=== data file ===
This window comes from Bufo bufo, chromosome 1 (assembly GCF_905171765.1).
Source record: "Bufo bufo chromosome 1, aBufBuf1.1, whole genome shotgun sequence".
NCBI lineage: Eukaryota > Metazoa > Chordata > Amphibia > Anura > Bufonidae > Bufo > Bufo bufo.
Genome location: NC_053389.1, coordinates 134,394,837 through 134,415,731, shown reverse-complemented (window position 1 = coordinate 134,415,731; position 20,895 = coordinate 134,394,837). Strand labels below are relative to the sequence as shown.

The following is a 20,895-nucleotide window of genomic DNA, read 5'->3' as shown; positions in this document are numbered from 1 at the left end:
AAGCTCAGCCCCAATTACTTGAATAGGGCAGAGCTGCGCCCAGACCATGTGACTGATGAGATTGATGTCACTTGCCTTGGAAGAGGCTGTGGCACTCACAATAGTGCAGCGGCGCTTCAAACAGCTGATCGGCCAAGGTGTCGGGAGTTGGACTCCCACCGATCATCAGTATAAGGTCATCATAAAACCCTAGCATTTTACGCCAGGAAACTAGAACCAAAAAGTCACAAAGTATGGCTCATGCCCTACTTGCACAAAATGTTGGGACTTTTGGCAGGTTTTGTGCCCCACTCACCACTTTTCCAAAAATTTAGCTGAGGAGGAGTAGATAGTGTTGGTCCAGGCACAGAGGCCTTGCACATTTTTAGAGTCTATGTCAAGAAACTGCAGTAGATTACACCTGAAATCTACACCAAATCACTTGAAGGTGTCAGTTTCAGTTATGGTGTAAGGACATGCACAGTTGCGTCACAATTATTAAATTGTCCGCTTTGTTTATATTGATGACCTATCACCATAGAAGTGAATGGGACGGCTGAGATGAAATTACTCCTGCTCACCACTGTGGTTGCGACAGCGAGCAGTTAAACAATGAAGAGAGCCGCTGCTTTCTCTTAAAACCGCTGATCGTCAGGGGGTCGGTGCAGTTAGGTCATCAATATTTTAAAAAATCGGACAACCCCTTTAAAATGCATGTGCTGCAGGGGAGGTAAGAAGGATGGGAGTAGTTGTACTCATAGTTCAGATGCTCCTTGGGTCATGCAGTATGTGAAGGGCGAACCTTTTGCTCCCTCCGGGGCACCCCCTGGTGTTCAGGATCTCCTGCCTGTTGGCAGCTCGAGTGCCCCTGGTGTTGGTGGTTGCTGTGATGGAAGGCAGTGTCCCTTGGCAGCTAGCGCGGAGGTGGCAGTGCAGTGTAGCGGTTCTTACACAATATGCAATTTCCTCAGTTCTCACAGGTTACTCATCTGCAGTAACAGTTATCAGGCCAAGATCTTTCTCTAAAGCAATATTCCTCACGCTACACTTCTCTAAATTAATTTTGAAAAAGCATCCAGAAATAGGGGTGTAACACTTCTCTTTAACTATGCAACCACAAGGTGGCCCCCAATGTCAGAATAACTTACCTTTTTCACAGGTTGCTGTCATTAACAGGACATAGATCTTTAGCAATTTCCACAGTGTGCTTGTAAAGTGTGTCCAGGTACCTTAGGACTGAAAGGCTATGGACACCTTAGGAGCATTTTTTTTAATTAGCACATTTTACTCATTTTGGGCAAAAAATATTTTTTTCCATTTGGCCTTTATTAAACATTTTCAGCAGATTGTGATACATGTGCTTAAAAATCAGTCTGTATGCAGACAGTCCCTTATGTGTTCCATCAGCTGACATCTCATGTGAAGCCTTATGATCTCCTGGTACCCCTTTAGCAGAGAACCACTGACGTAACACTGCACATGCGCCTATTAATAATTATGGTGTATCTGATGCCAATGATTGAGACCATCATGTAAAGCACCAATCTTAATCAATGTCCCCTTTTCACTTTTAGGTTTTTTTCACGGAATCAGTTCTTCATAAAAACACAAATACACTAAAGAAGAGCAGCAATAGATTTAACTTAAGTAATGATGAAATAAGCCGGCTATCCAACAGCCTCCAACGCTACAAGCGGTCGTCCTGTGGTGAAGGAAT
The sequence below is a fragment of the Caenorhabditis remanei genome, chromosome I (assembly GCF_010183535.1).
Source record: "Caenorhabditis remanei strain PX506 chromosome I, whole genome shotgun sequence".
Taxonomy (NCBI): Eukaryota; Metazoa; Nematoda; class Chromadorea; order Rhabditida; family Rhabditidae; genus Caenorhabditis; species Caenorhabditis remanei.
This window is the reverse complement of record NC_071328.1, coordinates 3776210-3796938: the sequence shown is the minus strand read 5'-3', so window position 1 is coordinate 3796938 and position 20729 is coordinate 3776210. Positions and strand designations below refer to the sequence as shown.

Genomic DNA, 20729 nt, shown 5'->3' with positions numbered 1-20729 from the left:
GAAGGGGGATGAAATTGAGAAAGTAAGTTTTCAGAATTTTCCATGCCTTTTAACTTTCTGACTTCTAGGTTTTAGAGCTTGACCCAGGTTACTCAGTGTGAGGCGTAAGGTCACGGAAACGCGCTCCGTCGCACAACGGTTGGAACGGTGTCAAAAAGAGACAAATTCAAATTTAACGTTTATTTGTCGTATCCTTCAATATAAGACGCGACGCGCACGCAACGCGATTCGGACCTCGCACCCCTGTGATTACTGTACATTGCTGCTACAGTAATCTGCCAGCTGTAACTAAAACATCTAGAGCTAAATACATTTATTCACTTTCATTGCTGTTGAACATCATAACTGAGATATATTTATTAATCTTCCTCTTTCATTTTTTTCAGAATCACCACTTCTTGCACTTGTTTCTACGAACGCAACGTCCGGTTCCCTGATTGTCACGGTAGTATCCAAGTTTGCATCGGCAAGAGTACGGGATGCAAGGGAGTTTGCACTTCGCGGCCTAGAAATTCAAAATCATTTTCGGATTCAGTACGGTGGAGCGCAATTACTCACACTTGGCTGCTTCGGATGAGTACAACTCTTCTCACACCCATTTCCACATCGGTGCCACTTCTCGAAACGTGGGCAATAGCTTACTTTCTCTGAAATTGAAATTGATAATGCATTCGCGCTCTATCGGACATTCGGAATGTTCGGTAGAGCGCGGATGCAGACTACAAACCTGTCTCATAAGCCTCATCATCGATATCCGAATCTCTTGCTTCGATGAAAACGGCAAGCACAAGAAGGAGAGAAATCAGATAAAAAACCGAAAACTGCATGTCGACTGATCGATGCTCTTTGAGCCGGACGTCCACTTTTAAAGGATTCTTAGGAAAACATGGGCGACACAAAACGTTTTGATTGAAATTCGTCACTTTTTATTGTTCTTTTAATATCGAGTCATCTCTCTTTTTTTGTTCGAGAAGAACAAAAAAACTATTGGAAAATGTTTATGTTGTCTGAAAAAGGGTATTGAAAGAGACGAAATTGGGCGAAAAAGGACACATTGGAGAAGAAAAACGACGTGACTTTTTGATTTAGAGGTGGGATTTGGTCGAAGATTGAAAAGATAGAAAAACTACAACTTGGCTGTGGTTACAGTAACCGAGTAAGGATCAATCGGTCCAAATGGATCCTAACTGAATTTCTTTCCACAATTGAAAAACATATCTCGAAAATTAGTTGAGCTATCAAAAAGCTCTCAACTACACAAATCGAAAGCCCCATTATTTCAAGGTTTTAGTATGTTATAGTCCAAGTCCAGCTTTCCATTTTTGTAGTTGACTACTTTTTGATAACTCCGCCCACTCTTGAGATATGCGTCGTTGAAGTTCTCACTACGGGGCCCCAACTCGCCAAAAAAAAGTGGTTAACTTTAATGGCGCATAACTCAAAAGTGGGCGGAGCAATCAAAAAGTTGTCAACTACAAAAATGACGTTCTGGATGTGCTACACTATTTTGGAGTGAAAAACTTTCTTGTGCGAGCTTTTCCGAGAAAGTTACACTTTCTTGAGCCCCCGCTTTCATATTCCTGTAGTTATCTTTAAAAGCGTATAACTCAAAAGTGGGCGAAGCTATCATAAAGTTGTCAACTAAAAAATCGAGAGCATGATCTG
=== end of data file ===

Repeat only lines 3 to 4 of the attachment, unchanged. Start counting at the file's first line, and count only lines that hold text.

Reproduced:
NCBI lineage: Eukaryota > Metazoa > Chordata > Amphibia > Anura > Bufonidae > Bufo > Bufo bufo.
Genome location: NC_053389.1, coordinates 134,394,837 through 134,415,731, shown reverse-complemented (window position 1 = coordinate 134,415,731; position 20,895 = coordinate 134,394,837). Strand labels below are relative to the sequence as shown.